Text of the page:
It took less than two hands for half of it to go in the exact wrong direction - to my right. You see, money's supposed to flow clockwise around a table, and me getting tangled up with Special K was really a bad idea in so many ways. First off, he's the tightest player in our home game. By a MILE. The boy's so tight he squeaks when he walks. He's not above exploiting that image, which has cost me a pile in a couple of hands. this was one of them.

I limp, then call a small (6xBB) raise with 2h-3h. I call K's flop bet with two hearts out there, and tell him "You know I got there," when the turn brought the third heart. His response "Okay, then I'm all-in."

That was just about the perfect move at the perfect time. I really wanted to play that, and spend several minutes trying to talk myself into folding. I wasn't man enough to lay down my made flush, even though in my heart of hearts I thought I was at least dead to his draw. I managed to convince myself that he had A10o, for top pair, top kicker and the Ace of hearts for the nut flush redraw. So I made the $45 call and was drawing dead to his Kh-Jh. But it was a coinflip to call it, and I managed to convince myself that he was making a move. He wasn't, and he won't be the next time, but maybe the time after that...

Anyway, that hand, and one shortly thereafter with Jim where he caught runner-runner flush after calling a big bet on the flop with bottom pair and a backdoor flush draw put me back down to a little over my initial buy-in. I worked very hard over the next 20 minutes or so to stave off the awfukkits and play good poker, and managed to pick up a few pots here and there to get myself back to up about a buy-in, when I unleashed a massive cooler on Special K in the last orbit before we called it a night.

I'm in the SB with KQo and raise to 6xBB, which I had done about 3 out of every 5 hands for the last 15 minutes. I got two callers, K and Nate, who will call any bet as long as there's enough money in the pot. Flop is the most beautiful thing I've seen in days - 9-10-J with two diamonds. I'm holding the nuts, but there's a flush draw out there and Nate had been known to chase. A lot.K bets and I raise. I don't remember the amounts, but they are not insignificant. Nate comes along for the ride, and the turn completes nothing. I immediately go all-in, and am less than surprised when Nate calls. K thinks about it for a minute or so and says "I have to call," in the tone of someone who knows in his gut that it's not going to end well.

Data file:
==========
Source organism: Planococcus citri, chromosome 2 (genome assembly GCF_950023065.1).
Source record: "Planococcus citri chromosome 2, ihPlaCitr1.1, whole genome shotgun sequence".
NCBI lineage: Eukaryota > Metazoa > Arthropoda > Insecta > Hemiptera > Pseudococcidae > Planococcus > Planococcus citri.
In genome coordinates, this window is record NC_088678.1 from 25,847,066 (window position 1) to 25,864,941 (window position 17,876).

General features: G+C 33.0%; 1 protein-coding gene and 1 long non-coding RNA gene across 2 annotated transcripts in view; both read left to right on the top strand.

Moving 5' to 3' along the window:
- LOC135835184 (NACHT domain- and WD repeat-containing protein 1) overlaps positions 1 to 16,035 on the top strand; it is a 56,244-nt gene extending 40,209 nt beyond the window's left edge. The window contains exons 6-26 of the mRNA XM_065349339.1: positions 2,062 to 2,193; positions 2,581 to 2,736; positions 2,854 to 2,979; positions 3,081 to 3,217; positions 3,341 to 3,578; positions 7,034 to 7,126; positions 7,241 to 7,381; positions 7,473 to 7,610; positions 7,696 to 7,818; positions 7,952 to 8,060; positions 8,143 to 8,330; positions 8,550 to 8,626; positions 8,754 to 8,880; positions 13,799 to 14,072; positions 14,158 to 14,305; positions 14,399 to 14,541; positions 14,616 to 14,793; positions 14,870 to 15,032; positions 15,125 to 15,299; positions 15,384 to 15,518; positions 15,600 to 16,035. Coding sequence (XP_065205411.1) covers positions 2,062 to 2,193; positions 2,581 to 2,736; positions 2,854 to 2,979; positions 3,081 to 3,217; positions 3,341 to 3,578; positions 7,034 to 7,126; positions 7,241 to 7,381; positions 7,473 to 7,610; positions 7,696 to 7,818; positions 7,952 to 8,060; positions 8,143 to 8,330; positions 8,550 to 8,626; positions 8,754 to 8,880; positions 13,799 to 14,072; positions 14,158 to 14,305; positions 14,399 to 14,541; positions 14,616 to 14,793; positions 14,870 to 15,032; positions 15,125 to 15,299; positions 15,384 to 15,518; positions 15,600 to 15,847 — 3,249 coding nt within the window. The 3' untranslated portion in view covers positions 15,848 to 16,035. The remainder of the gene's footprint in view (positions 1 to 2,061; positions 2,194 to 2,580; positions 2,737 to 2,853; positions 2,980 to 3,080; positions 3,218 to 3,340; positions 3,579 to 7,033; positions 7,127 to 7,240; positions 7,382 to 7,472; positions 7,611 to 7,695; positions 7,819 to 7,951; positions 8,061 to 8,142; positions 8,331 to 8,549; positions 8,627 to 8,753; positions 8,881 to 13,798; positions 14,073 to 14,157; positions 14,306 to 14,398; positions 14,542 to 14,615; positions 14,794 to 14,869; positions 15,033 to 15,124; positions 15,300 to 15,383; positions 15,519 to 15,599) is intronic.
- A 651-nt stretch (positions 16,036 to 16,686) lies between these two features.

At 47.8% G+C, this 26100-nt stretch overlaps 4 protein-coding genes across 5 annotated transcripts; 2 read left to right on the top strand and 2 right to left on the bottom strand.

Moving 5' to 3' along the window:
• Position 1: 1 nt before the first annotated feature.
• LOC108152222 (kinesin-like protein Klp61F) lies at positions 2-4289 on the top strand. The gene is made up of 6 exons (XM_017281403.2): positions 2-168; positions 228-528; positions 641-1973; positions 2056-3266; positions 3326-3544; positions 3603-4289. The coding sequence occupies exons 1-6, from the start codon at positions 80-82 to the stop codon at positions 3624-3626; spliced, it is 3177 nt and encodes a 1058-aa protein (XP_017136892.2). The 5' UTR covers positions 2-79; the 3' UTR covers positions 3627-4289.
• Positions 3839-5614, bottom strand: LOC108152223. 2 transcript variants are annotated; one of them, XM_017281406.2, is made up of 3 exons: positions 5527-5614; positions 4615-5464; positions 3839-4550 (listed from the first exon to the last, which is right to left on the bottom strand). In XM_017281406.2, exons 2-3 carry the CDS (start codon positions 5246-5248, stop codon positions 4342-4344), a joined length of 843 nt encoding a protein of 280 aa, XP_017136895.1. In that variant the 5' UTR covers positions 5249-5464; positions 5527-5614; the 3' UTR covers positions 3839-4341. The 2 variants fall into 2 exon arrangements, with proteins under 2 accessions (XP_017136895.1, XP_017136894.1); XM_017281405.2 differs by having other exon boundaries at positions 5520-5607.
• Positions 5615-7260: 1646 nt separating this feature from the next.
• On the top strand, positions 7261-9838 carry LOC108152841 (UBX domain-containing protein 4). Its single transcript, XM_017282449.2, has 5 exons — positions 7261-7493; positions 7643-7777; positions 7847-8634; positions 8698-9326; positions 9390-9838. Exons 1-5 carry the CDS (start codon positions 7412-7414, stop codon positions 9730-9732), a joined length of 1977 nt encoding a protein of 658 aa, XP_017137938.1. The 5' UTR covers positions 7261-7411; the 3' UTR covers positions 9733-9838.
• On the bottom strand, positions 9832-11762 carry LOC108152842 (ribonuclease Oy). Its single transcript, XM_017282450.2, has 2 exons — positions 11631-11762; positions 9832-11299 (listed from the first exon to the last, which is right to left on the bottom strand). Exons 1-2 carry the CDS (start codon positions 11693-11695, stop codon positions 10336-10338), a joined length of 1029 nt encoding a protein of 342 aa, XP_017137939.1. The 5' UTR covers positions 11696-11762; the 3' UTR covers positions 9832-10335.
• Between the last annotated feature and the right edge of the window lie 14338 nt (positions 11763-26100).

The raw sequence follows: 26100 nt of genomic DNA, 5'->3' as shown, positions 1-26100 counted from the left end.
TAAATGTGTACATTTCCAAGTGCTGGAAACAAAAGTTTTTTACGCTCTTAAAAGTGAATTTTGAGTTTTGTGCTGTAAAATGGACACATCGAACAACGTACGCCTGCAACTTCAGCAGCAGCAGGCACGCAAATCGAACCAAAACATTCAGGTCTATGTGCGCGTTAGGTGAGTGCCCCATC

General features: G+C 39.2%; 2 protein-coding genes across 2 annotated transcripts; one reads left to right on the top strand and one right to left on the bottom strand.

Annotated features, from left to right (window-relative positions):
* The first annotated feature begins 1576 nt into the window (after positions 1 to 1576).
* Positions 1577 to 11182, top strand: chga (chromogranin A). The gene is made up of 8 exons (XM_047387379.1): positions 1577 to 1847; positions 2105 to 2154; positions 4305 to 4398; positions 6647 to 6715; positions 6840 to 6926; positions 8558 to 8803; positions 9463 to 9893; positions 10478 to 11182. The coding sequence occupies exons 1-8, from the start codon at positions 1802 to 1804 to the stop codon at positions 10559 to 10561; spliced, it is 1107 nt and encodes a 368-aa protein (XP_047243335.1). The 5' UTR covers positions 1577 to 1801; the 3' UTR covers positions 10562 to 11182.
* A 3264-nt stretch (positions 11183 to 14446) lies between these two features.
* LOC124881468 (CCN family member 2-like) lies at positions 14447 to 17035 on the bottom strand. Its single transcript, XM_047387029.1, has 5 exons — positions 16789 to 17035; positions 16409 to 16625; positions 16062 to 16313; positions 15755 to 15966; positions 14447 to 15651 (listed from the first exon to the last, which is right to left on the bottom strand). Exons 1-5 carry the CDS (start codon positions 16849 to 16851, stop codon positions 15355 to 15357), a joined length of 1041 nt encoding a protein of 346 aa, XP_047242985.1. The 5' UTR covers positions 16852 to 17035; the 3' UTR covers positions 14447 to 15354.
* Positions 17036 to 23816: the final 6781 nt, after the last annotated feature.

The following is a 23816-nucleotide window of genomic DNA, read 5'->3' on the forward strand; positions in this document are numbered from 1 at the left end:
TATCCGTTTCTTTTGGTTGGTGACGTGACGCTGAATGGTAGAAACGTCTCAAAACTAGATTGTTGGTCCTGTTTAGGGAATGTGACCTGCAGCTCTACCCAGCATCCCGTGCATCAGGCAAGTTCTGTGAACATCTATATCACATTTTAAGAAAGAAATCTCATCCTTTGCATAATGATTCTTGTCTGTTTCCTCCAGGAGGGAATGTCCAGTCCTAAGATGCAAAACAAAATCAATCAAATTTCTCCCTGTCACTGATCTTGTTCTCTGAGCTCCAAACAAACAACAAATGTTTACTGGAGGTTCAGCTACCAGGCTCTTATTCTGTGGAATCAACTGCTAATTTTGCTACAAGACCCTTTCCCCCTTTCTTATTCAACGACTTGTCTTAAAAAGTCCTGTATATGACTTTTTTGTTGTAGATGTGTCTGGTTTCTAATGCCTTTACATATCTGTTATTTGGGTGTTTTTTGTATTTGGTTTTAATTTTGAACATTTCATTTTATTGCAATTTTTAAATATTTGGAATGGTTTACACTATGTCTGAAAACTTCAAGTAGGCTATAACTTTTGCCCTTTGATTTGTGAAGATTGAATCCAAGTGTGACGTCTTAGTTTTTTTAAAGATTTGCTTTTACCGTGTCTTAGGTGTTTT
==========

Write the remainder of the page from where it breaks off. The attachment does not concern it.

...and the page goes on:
The river brings the Ad, and I think I'm screwed by the flush, but I turn up my nut straight and hope. Nate shows 98o for a pair with a straight draw, and Special K shows Q8o for the flopped 2nd-best straight, and I drag the biggest pot of the night. That was a helluva cooler for K, who was up considerably at that point, and had to triple up to get up $5 on the night. That was Nate's last buy-in, and I finished the night with a 4 buy-in profit after seeing some huge swings over the course of the night. Everybody wsa gone by 2AM, and then I got a few hours sleep before returning to the keyboard to write up Day 1A for PokerNews. I'll also have an interesting article up in the next day or so on Pokerworks about Steve Wynn and the whole tip-sharing thing. He's a douchebag.